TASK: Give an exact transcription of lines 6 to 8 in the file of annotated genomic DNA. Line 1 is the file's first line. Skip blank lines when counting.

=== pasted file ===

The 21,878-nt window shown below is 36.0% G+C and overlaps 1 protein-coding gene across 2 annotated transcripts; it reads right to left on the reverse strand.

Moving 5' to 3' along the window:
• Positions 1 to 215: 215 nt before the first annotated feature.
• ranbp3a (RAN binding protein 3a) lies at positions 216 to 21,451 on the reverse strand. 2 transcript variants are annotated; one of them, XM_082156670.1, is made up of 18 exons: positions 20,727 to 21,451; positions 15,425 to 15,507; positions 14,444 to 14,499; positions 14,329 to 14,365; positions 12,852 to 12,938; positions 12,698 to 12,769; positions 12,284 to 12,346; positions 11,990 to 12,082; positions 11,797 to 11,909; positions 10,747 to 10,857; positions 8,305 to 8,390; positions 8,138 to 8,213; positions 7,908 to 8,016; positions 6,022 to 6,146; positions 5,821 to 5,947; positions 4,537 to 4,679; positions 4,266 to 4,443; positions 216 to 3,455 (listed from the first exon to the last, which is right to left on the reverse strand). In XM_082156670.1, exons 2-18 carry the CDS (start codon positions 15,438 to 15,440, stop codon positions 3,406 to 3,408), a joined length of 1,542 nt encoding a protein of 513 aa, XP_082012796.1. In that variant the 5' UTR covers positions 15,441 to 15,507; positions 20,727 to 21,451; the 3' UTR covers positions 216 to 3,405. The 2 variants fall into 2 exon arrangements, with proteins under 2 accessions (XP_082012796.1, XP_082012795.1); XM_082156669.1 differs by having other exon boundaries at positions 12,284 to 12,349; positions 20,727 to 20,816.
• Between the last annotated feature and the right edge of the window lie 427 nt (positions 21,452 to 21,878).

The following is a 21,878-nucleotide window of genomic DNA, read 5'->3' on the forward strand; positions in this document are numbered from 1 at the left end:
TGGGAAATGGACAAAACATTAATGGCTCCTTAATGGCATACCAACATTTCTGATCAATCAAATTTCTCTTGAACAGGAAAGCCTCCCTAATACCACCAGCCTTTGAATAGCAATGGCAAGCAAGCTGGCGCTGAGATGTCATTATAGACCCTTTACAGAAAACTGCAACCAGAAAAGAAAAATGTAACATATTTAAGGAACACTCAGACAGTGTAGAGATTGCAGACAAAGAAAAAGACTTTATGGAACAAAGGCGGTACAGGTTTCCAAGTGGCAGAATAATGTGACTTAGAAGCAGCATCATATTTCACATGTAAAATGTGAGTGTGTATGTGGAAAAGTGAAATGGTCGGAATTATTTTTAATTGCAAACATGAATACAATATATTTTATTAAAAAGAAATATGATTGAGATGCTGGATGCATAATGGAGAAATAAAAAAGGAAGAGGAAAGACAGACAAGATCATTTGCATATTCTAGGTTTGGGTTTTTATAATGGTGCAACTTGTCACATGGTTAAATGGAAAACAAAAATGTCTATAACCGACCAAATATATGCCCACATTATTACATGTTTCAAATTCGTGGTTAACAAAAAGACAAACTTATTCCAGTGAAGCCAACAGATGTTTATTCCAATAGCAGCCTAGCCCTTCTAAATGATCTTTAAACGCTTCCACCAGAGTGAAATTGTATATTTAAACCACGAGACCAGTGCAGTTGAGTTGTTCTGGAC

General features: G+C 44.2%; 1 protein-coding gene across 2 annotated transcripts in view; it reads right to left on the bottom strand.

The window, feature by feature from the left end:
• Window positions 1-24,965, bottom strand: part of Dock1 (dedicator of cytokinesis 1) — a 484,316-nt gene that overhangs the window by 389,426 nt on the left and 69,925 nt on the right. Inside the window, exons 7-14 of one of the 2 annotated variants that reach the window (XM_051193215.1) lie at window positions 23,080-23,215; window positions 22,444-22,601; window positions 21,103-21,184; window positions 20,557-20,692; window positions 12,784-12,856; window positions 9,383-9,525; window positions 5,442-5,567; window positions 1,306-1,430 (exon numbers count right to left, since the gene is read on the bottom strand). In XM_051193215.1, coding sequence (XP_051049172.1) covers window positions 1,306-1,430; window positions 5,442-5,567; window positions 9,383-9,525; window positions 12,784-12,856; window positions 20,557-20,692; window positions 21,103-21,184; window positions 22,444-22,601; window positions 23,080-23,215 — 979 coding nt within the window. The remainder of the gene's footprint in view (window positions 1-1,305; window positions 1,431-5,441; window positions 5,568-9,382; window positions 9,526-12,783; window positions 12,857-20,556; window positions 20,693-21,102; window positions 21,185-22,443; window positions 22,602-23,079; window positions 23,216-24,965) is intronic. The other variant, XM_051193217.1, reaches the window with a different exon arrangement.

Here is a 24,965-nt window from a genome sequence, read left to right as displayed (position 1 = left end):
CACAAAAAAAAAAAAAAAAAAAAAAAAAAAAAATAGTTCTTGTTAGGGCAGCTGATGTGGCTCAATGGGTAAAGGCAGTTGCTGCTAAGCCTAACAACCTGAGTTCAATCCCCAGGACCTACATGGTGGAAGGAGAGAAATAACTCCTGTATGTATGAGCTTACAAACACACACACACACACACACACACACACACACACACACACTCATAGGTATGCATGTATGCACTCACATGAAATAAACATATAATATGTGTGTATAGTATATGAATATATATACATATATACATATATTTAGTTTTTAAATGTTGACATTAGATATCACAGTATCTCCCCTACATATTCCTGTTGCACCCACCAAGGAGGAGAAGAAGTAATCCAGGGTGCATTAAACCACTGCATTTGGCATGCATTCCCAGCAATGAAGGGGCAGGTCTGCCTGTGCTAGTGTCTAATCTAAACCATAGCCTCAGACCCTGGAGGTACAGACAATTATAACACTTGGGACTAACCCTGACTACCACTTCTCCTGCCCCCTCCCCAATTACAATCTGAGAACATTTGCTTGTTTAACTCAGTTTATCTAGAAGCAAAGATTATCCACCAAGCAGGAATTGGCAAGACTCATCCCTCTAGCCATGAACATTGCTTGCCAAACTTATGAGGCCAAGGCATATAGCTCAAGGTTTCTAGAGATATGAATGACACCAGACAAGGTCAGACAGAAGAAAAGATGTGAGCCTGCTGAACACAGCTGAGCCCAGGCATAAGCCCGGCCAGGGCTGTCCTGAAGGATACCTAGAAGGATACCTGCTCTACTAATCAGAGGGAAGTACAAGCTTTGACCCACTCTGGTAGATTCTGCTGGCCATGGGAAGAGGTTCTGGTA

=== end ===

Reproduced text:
The following is a 21,878-nucleotide window of genomic DNA, read 5'->3' on the forward strand; positions in this document are numbered from 1 at the left end:
TGGGAAATGGACAAAACATTAATGGCTCCTTAATGGCATACCAACATTTCTGATCAATCAAATTTCTCTTGAACAGGAAAGCCTCCCTAATACCACCAGCCTTTGAATAGCAATGGCAAGCAAGCTGGCGCTGAGATGTCATTATAGACCCTTTACAGAAAACTGCAACCAGAAAAGAAAAATGTAACATATTTAAGGAACACTCAGACAGTGTAGAGATTGCAGACAAAGAAAAAGACTTTATGGAACAAAGGCGGTACAGGTTTCCAAGTGGCAGAATAATGTGACTTAGAAGCAGCATCATATTTCACATGTAAAATGTGAGTGTGTATGTGGAAAAGTGAAATGGTCGGAATTATTTTTAATTGCAAACATGAATACAATATATTTTATTAAAAAGAAATATGATTGAGATGCTGGATGCATAATGGAGAAATAAAAAAGGAAGAGGAAAGACAGACAAGATCATTTGCATATTCTAGGTTTGGGTTTTTATAATGGTGCAACTTGTCACATGGTTAAATGGAAAACAAAAATGTCTATAACCGACCAAATATATGCCCACATTATTACATGTTTCAAATTCGTGGTTAACAAAAAGACAAACTTATTCCAGTGAAGCCAACAGATGTTTATTCCAATAGCAGCCTAGCCCTTCTAAATGATCTTTAAACGCTTCCACCAGAGTGAAATTGTATATTTAAACCACGAGACCAGTGCAGTTGAGTTGTTCTGGAC

General features: G+C 44.2%; 1 protein-coding gene across 2 annotated transcripts in view; it reads right to left on the bottom strand.